"I had a baby three months ago and it was a planned pregnancy," said Garcia, 34, "Now, I don't want to get pregnant and I am trying to get insurance to pay for my birth control and I can't afford it."
She can't take birth control pills, which carry a co-pay of $40 a month, and wants to get an IUD (intrauterine device), which will cost $800 out of pocket. Now, she spends $20 a month on condoms, which are not reimbursed.
"To some people that might not seem like a lot, but when you have to pay the mortgage, food, day care, transportation and insurance, it is," she said. "We can't add another expense to the monthly budget."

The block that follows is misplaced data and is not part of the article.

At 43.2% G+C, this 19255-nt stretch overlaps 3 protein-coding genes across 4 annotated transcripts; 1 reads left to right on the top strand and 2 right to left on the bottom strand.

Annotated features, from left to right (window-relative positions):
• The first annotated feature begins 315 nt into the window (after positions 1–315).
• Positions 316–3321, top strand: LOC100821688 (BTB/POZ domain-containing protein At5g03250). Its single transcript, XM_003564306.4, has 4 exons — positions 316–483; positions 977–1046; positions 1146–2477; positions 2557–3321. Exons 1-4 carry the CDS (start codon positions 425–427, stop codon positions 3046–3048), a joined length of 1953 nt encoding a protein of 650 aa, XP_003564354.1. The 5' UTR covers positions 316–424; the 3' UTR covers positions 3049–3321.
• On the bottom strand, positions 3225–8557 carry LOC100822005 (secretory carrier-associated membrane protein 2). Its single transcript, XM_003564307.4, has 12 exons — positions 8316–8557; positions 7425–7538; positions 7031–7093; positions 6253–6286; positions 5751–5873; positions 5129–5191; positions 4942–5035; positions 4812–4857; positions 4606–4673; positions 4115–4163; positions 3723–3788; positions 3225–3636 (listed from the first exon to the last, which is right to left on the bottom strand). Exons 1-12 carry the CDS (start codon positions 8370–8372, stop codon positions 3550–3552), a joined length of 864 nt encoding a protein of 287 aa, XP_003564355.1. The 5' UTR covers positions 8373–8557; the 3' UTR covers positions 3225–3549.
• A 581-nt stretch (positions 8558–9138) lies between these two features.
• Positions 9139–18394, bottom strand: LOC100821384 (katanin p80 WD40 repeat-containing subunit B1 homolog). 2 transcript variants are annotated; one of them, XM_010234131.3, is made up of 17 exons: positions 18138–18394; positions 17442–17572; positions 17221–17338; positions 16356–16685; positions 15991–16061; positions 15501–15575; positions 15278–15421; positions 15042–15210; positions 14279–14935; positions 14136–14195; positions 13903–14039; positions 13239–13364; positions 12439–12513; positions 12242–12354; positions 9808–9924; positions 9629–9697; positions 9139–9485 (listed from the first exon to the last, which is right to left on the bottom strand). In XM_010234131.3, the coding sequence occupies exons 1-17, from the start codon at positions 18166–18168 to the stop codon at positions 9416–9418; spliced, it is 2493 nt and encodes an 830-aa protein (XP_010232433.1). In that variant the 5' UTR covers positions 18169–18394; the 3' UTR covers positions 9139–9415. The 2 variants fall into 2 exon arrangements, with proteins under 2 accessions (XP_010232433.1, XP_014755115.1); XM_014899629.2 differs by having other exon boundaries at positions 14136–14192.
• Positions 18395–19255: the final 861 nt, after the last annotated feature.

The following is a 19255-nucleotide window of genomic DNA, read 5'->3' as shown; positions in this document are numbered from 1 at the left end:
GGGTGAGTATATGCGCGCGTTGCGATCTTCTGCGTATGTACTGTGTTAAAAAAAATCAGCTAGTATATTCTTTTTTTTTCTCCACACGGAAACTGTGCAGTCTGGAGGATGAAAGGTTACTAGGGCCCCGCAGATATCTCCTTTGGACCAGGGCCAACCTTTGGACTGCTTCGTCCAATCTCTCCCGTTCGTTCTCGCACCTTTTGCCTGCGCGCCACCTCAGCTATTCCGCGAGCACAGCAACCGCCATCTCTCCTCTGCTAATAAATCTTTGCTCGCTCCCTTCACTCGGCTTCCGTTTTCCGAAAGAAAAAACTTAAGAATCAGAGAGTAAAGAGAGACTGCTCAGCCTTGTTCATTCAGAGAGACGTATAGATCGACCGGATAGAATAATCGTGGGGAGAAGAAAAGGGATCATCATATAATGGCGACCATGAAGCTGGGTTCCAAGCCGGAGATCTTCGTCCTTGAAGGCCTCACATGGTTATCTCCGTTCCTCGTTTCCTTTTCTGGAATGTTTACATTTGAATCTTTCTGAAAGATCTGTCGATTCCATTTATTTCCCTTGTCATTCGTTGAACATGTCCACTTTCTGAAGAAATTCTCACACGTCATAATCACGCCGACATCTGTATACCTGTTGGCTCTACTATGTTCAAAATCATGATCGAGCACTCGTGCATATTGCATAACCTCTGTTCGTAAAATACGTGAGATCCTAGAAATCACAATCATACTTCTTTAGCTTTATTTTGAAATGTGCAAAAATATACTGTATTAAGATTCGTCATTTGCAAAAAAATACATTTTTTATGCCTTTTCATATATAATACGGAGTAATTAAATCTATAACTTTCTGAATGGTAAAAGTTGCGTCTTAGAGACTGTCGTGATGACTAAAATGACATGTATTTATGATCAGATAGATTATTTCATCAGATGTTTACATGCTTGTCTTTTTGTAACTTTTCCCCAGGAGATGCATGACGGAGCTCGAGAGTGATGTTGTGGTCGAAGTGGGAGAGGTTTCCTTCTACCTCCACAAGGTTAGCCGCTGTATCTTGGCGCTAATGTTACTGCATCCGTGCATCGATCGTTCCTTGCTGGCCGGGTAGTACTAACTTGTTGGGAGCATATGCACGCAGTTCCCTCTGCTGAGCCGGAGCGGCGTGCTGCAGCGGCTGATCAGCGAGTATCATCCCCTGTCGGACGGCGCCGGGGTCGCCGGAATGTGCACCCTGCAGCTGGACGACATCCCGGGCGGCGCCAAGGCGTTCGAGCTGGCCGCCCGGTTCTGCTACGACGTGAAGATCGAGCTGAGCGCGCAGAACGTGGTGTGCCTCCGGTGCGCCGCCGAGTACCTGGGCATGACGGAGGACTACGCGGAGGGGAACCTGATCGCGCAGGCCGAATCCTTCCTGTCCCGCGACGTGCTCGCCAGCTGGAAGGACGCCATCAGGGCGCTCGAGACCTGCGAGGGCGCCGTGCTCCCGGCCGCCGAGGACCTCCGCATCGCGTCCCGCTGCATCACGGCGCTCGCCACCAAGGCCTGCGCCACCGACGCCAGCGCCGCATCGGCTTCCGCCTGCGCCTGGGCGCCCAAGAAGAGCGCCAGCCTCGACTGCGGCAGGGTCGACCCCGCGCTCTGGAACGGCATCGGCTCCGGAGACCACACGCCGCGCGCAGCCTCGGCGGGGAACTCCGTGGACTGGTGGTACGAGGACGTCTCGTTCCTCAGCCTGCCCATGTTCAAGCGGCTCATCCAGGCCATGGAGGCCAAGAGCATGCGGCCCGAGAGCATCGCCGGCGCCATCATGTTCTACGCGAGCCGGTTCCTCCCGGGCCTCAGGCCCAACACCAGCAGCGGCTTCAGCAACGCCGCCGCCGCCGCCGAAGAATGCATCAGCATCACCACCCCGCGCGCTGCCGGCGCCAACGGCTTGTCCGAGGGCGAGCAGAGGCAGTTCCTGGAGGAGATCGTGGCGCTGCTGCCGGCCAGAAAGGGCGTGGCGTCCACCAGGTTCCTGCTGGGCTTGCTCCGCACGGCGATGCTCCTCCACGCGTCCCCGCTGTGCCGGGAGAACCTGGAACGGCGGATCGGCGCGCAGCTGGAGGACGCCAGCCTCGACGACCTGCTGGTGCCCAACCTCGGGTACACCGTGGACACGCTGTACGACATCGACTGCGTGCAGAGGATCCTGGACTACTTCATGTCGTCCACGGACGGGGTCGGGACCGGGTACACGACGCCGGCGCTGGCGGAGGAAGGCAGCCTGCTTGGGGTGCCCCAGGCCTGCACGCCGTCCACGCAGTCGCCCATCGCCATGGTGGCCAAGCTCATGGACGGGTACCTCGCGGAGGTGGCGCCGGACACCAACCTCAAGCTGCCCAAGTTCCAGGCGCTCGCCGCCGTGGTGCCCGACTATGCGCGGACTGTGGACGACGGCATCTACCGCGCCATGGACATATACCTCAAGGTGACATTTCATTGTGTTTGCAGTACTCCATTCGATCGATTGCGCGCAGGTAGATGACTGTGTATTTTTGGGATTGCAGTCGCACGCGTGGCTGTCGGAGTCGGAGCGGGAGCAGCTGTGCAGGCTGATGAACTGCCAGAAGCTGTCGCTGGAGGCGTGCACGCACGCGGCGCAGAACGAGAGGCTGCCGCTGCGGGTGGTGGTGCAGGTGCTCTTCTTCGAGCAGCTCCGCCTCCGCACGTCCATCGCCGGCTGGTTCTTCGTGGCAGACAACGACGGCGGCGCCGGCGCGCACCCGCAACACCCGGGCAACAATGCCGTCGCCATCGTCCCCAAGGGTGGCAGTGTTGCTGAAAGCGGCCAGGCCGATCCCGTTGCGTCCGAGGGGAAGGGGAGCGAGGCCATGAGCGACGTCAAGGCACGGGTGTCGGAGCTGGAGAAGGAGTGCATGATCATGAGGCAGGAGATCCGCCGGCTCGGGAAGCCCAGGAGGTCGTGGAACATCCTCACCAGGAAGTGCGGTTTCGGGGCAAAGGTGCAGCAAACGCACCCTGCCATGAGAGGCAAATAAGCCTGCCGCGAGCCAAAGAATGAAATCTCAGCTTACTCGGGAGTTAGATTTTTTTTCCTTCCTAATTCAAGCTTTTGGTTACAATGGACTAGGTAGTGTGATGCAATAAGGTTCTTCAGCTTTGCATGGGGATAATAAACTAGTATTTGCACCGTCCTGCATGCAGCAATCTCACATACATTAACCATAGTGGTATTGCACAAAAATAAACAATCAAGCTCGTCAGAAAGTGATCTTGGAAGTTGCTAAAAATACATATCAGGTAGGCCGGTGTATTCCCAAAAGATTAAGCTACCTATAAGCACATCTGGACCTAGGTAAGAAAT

"We are trying to live the American dream and be responsible and pay our bills and to plan our pregnancies and take care of our families," said Garcia.
Without access to birth control, abortions will be inevitable, according to Garcia, who advocates full-time for Latinas.
Even she had a close family member who ended up in an emergency room, hemorrhaging after taking misoprostol with a friend. "She nearly lost her life," said Garcia.
Gonzalez-Roja said the issue transcends the politics of abortion.
"There is a perception that Latinas are not pro choice, and many women we work with have different feelings about abortion, but we all agree about access," said Jessica Gonzales-Roja. "It shouldn't be restricted. We have all seen friends die in underground abortions. We know the reality of what happens when abortions are not legal."